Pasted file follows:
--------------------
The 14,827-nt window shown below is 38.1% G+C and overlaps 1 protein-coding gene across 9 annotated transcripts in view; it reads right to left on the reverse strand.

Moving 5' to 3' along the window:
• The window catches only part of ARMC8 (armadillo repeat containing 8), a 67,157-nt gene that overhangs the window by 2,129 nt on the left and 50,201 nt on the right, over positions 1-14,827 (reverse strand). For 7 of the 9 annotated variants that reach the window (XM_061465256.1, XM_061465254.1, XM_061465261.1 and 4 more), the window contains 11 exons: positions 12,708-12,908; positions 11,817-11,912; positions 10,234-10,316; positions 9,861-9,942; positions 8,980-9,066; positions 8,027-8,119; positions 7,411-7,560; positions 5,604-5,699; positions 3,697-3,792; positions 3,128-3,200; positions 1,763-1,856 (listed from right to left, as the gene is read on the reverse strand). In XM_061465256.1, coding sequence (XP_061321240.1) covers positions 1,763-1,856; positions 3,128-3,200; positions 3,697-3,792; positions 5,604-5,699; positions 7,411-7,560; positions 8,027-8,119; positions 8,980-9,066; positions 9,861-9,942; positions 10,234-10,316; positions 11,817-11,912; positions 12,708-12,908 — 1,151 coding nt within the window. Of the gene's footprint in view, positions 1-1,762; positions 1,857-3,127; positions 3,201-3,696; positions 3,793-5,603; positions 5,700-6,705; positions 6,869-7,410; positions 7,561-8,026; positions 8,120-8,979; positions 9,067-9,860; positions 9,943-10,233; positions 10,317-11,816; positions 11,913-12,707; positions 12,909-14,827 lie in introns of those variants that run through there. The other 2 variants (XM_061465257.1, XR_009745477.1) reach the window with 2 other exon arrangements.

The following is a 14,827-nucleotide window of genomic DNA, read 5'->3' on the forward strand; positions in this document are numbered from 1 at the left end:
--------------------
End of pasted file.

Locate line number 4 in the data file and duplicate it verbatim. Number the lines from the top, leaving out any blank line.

The following is a 14,827-nucleotide window of genomic DNA, read 5'->3' on the forward strand; positions in this document are numbered from 1 at the left end: